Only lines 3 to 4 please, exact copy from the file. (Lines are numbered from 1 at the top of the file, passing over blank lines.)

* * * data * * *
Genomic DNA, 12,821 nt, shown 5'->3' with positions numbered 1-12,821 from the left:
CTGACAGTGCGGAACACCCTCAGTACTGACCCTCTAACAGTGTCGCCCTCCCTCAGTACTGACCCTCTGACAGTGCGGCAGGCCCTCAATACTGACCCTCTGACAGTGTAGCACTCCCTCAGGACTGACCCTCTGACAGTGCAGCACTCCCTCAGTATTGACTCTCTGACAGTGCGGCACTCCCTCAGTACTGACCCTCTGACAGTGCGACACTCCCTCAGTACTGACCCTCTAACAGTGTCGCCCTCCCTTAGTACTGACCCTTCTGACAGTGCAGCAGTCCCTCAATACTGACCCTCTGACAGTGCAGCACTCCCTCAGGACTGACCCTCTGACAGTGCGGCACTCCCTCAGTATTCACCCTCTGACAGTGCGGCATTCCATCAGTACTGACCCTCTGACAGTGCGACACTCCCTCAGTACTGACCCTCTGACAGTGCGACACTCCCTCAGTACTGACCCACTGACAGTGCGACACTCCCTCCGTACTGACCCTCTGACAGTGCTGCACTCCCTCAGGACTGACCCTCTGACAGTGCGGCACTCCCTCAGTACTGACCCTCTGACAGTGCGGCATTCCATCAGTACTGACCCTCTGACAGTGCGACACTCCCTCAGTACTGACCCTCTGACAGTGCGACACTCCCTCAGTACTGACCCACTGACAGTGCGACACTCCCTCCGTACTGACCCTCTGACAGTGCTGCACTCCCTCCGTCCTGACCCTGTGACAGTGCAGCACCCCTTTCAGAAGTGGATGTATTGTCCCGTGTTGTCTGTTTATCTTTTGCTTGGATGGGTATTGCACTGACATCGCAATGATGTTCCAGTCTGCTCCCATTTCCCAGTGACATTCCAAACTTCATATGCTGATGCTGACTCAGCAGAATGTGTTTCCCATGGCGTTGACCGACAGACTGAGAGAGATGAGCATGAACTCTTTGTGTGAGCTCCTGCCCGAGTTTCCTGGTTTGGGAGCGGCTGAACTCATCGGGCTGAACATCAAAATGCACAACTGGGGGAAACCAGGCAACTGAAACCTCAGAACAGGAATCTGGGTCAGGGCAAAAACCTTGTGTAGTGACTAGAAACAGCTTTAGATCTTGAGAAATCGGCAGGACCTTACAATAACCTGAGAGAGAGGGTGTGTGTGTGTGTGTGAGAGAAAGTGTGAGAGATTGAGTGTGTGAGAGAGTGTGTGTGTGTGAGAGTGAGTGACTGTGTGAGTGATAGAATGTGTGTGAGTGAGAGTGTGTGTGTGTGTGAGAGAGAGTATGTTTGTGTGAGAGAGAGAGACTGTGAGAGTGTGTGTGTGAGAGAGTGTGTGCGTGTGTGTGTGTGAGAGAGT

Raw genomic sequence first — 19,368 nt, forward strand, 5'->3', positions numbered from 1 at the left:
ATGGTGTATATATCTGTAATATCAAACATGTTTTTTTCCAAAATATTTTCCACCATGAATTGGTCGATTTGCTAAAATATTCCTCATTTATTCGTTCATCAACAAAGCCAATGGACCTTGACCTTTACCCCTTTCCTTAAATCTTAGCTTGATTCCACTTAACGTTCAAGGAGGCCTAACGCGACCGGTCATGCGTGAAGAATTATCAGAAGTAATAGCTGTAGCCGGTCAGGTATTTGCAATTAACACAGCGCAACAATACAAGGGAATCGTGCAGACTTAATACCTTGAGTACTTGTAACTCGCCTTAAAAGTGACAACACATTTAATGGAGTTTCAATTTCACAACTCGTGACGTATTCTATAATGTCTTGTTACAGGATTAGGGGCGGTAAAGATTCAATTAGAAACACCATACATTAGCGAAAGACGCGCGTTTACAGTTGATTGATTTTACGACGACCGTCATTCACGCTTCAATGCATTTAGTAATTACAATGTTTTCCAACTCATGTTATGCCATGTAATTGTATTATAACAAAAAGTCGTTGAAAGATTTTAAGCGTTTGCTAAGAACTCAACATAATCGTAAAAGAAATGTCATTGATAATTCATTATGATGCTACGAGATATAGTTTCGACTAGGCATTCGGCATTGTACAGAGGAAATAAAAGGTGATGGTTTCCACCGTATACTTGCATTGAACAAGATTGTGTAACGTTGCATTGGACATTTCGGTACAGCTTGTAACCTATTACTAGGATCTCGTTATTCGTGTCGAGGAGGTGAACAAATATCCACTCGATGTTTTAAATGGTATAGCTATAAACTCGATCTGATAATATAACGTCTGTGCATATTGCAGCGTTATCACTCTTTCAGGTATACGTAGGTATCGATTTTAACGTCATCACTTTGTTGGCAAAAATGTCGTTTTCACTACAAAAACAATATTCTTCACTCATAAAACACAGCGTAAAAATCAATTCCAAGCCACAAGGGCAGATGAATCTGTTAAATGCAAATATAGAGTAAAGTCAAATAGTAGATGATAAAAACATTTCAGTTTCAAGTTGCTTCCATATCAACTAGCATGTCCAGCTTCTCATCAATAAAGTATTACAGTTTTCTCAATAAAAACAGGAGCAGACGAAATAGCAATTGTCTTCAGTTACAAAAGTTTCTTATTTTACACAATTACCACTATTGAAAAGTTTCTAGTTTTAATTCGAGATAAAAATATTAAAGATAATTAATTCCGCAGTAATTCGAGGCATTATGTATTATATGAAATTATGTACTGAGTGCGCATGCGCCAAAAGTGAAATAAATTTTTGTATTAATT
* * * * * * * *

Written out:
Raw genomic sequence first — 19,368 nt, forward strand, 5'->3', positions numbered from 1 at the left:
ATGGTGTATATATCTGTAATATCAAACATGTTTTTTTCCAAAATATTTTCCACCATGAATTGGTCGATTTGCTAAAATATTCCTCATTTATTCGTTCATCAACAAAGCCAATGGACCTTGACCTTTACCCCTTTCCTTAAATCTTAGCTTGATTCCACTTAACGTTCAAGGAGGCCTAACGCGACCGGTCATGCGTGAAGAATTATCAGAAGTAATAGCTGTAGCCGGTCAGGTATTTGCAATTAACACAGCGCAACAATACAAGGGAATCGTGCAGACTTAATACCTTGAGTACTTGTAACTCGCCTTAAAAGTGACAACACATTTAATGGAGTTTCAATTTCACAACTCGTGACGTATTCTATAATGTCTTGTTACAGGATTAGGGGCGGTAAAGATTCAATTAGAAACACCATACATTAGCGAAAGACGCGCGTTTACAGTTGATTGATTTTACGACGACCGTCATTCACGCTTCAATGCATTTAGTAATTACAATGTTTTCCAACTCATGTTATGCCATGTAATTGTATTATAACAAAAAGTCGTTGAAAGATTTTAAGCGTTTGCTAAGAACTCAACATAATCGTAAAAGAAATGTCATTGATAATTCATTATGATGCTACGAGATATAGTTTCGACTAGGCATTCGGCATTGTACAGAGGAAATAAAAGGTGATGGTTTCCACCGTATACTTGCATTGAACAAGATTGTGTAACGTTGCATTGGACATTTCGGTACAGCTTGTAACCTATTACTAGGATCTCGTTATTCGTGTCGAGGAGGTGAACAAATATCCACTCGATGTTTTAAATGGTATAGCTATAAACTCGATCTGATAATATAACGTCTGTGCATATTGCAGCGTTATCACTCTTTCAGGTATACGTAGGTATCGATTTTAACGTCATCACTTTGTTGGCAAAAATGTCGTTTTCACTACAAAAACAATATTCTTCACTCATAAAACACAGCGTAAAAATCAATTCCAAGCCACAAGGGCAGATGAATCTGTTAAATGCAAATATAGAGTAAAGTCAAATAGTAGATGATAAAAACATTTCAGTTTCAAGTTGCTTCCATATCAACTAGCATGTCCAGCTTCTCATCAATAAAGTATTACAGTTTTCTCAATAAAAACAGGAGCAGACGAAATAGCAATTGTCTTCAGTTACAAAAGTTTCTTATTTTACACAATTACCACTATTGAAAAGTTTCTAGTTTTAATTCGAGATAAAAATATTAAAGATAATTAATTCCGCAGTAATTCGAGGCATTATGTATTATATGAAATTATGTACTGAGTGCGCATGCGCCAAAAGTGAAATAAATTTTTGTATTAATT